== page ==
Ungoverning Dance

Author : Ramsay Burt
ISBN : 9780199321933
Genre : Dance
File Size : 40. 2 MB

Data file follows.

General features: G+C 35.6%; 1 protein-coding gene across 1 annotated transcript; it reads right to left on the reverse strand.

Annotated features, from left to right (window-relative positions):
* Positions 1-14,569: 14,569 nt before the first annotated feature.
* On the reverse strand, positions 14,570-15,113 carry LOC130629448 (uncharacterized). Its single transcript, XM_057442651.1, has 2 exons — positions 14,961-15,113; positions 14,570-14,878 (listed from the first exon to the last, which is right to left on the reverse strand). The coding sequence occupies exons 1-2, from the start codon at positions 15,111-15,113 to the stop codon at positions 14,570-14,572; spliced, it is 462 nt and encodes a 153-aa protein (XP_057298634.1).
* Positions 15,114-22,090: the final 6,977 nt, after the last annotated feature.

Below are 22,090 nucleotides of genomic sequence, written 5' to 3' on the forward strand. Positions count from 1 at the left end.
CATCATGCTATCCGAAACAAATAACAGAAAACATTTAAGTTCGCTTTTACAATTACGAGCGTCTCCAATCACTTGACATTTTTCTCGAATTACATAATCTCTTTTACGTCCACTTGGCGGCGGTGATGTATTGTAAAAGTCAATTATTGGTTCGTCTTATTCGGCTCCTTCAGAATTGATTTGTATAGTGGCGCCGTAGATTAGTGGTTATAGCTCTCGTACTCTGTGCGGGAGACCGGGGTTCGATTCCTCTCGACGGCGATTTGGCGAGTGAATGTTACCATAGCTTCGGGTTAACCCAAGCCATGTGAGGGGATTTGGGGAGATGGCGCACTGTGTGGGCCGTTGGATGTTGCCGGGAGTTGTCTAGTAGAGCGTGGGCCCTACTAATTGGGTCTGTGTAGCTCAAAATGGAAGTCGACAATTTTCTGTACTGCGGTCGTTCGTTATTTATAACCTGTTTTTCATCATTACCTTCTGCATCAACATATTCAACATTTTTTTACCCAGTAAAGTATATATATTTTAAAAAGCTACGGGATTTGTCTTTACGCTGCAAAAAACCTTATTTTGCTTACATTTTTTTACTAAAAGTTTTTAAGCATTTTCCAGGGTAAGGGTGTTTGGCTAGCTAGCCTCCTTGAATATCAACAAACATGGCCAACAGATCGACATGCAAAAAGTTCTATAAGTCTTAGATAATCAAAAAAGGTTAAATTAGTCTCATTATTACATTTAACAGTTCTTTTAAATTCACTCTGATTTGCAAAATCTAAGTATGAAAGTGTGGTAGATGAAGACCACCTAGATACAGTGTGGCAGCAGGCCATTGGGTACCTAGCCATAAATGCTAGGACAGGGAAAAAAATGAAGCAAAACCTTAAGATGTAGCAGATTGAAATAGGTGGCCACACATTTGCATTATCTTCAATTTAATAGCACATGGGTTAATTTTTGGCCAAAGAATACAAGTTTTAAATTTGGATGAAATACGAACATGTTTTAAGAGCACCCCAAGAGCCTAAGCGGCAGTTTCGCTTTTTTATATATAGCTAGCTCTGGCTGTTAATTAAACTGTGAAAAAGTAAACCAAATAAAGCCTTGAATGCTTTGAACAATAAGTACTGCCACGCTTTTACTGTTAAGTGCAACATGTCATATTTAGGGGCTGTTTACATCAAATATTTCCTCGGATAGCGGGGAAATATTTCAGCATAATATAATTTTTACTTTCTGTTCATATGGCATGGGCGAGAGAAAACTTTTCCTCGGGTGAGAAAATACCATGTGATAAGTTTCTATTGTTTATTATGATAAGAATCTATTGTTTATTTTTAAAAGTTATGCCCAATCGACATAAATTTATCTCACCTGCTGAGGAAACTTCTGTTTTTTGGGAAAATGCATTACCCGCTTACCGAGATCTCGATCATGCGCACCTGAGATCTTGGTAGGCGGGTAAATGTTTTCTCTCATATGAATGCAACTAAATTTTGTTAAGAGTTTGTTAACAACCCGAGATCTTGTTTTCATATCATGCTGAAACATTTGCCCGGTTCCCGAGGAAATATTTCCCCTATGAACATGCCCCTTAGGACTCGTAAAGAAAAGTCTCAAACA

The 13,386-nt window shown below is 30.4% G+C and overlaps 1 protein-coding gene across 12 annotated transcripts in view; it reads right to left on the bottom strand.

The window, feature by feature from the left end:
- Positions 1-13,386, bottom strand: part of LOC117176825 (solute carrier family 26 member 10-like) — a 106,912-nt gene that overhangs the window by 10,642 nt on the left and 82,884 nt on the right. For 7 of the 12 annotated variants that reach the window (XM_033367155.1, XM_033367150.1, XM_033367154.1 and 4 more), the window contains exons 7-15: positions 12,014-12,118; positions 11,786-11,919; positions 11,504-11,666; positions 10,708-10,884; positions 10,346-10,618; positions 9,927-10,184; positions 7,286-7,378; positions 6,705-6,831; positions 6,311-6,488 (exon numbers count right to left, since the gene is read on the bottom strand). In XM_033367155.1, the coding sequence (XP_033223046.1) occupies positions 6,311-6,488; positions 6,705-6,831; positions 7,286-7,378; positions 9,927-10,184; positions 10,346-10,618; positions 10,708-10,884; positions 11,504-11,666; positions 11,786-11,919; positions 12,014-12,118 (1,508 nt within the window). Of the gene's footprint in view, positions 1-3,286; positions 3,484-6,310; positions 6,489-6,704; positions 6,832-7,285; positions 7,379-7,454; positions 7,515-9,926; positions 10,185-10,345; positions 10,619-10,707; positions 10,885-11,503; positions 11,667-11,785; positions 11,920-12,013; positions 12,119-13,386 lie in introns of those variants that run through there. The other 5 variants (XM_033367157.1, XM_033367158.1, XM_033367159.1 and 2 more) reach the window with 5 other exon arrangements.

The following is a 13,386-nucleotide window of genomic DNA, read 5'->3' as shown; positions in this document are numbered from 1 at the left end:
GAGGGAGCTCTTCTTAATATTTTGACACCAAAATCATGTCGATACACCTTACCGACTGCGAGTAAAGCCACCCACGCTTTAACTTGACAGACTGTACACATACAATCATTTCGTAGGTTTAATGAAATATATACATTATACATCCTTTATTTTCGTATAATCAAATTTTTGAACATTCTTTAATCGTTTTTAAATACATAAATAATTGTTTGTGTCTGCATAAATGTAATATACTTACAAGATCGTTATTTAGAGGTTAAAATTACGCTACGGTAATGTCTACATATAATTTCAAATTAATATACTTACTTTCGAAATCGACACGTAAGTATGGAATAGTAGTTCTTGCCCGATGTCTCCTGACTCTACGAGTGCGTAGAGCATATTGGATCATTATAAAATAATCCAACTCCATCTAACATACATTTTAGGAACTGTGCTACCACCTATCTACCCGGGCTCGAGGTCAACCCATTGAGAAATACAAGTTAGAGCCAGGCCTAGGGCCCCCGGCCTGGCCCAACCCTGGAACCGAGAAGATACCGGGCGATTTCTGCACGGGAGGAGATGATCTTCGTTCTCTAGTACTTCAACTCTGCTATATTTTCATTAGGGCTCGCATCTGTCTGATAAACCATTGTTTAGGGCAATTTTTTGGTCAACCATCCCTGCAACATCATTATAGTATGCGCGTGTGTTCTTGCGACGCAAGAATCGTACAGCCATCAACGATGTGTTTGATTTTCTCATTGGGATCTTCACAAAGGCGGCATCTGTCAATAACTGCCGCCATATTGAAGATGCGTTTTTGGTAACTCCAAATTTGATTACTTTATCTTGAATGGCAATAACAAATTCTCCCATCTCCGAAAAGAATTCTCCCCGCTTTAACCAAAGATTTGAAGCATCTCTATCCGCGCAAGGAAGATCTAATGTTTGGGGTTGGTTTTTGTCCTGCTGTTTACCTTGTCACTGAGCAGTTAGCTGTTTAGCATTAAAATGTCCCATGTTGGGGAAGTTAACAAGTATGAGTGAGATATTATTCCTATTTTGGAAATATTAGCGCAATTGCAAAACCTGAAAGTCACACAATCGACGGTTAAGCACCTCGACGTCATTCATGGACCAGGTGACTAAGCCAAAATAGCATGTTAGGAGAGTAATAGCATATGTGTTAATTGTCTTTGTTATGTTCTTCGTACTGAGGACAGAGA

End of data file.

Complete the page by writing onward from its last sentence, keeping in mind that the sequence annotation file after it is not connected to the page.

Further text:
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Ungoverning Dance examines the work of progressive contemporary dance artists in continental Europe from the mid 1990s to 2015. Placing this within the context of neoliberalism and austerity, the book argues that these artists have developed an ethico-aesthetic approach that uses dance practices as sites of resistance against dominant ideologies, and that their works attest to the persistence of alternative ways of thinking and living. In response to the way that the radical values informing their work are continually under attack from neoliberalism, these artists recognise that they in effect share common pool resources. Thus, while contemporary dance has been turned into a market, they nevertheless value the extent to which it functions as a commons. Work that does this, it argues, ungoverns dance. The book offers close readings of works from the 1990s and 2000s by two generations of European-based dance artists: that of Jérôme Bel, Jonathan Burrows, La Ribot, and Xavier Le Roy who began showing work in the 1990s; and that of artists who emerged in the 2000s including Fabián Barba, Faustin Linyekula, Ivana Müller, and Nikolina Pristas. Topics examined include dance and precarious life, choreographing friendship, re-performance, the virtual in dance, and a dancer's experience of the Egyptian revolution. Ungoverning Dance proposes new ways of understanding recent contemporary European dance works by making connections with their social, political, and theoretical contexts.